29 Jul Explaining the Pillars
Beyond the infrastructural development and student support, Seeds for Progress Foundation also does the important work of developing the capacity of our devoted teachers to align with the pillars of our Digital Seeds program.
When most people recall the days of their primary school, they think of rote memorization and boring lesson plans, often with the teacher demanding quiet. Critical pedagogy, one of the five theoretical pillars that guide the design and implementation of the Digital Seeds Program, is a dramatically different style of learning that seeks to empower and not indoctrinate its students.
Critical Pedagogy emerged as a philosophy of education from the late educational theorist and activist Paulo Freire, whose experiences in the education system and rampant poverty of Brazil led him to seriously question how education systems perpetuated poverty.
He wrote the Pedagogy of the Oppressed, which is a foundational and transformative work in education theory. In the work, Freire defines the dominant method of teaching as the “banking model of education“, which treats the students not as active learners with the ability to both question and transform the world, but as passive receptacles into which the teacher pours static knowledge. Critical Pedagogy is the opposite of this style of learning, as it seeks to empower the students to look at the world not as a fixed entity that they must adjust to, but as a dynamic one that they have the power to change. The values of critical pedagogy develop critical thinking skills and a sense of agency in the students.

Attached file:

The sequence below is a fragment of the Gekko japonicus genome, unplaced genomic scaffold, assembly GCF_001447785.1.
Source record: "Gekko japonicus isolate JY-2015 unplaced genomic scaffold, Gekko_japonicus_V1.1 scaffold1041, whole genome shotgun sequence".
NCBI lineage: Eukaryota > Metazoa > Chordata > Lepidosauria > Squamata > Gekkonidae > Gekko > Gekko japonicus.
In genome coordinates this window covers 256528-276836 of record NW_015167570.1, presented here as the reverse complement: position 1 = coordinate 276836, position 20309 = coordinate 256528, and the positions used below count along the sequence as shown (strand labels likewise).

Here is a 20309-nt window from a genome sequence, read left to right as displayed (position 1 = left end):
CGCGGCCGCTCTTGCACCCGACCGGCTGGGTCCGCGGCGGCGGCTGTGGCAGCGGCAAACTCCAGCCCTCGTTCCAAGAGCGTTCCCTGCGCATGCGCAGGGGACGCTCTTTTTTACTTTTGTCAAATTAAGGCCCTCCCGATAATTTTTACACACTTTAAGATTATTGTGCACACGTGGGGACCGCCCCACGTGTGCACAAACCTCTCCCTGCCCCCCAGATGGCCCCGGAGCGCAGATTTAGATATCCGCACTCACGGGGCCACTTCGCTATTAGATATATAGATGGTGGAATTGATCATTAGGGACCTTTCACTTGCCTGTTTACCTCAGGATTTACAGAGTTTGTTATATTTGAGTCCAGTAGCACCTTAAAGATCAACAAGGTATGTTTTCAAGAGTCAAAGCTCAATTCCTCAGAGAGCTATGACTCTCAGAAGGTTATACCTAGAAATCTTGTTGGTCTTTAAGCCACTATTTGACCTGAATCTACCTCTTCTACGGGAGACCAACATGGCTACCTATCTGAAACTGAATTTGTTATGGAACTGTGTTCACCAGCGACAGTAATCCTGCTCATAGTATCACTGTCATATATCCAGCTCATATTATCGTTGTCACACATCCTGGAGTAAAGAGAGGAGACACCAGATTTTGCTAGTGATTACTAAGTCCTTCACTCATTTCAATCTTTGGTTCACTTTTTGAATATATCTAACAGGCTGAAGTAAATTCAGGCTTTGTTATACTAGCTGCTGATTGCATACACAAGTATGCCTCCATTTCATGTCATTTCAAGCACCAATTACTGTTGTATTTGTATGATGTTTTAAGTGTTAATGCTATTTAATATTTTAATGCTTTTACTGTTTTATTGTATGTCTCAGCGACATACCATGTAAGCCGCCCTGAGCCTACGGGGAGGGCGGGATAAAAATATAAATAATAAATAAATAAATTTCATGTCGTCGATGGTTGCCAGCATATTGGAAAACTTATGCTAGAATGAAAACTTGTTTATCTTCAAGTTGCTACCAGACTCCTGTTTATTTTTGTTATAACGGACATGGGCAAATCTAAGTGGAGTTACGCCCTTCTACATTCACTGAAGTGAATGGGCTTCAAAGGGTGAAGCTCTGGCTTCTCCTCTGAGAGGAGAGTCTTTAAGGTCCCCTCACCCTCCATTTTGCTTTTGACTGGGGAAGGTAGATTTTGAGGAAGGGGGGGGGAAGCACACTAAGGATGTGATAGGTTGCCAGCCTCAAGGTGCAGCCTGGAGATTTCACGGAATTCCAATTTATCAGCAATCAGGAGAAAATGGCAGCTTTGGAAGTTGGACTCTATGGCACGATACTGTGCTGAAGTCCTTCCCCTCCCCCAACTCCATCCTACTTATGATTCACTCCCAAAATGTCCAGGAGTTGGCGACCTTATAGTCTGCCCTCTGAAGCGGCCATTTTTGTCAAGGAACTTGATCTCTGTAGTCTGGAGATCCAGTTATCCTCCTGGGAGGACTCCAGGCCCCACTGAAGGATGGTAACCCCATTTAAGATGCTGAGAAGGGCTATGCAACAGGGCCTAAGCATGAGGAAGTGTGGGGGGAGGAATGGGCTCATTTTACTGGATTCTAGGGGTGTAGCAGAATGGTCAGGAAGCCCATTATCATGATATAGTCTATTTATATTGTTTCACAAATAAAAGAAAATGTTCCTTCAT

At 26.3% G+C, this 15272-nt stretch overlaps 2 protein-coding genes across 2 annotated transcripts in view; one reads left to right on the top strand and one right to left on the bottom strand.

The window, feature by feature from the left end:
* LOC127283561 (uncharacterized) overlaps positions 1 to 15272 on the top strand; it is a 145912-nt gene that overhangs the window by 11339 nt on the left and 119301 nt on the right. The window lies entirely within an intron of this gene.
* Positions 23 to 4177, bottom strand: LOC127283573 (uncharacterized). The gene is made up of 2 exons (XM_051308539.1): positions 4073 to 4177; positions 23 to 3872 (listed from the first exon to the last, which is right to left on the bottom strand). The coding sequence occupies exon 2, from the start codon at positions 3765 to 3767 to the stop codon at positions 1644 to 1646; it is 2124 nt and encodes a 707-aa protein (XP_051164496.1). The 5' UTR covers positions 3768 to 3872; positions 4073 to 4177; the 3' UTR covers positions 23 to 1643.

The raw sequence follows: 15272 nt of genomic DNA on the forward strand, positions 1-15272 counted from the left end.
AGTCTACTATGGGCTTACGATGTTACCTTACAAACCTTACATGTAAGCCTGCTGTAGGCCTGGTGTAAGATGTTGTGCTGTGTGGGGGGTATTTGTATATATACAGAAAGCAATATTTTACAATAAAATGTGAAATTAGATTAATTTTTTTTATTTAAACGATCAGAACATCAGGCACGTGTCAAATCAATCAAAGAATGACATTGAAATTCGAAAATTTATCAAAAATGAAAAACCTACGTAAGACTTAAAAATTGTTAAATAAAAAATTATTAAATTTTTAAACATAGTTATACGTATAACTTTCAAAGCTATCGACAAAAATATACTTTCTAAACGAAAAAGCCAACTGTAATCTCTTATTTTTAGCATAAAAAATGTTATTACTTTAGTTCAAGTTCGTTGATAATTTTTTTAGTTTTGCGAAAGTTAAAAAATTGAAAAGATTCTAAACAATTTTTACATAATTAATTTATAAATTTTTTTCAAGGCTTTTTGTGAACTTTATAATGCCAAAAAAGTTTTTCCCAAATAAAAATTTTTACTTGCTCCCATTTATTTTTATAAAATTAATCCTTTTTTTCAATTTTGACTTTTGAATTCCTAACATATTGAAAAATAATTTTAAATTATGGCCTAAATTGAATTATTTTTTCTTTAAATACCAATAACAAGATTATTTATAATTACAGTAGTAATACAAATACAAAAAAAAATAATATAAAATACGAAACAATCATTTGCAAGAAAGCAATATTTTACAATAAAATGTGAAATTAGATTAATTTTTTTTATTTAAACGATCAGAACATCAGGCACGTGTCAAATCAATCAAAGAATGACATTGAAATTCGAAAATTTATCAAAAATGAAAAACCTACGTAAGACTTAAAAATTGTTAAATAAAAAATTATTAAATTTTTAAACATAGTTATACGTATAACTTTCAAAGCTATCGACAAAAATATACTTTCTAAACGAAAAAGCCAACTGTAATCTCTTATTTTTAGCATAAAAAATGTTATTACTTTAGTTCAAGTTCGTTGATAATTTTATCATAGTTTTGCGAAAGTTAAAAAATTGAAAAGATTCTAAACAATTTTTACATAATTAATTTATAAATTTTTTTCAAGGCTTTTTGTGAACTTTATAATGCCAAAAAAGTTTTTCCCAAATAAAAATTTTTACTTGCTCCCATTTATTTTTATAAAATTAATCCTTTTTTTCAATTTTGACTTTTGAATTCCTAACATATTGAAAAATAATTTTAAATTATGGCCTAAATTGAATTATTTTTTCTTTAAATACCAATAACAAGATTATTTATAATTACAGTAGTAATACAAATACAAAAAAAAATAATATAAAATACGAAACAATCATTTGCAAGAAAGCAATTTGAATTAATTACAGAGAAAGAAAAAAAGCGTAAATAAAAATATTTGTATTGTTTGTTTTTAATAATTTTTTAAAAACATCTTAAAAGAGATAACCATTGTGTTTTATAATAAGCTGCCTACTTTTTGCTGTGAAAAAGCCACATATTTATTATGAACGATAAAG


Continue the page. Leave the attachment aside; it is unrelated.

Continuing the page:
Seeds for Progress fosters critical pedagogy in the schools through the work of the facilitators. Every month, each of our eight dedicated facilitators spends countless hours traveling to our disperse sixteen school to have “pedagogical mediation” sessions. In these sessions, the facilitators initiate a dialogue with the teachers about the underlying components of their teaching practices, offering support and guidance on how to better empower our students.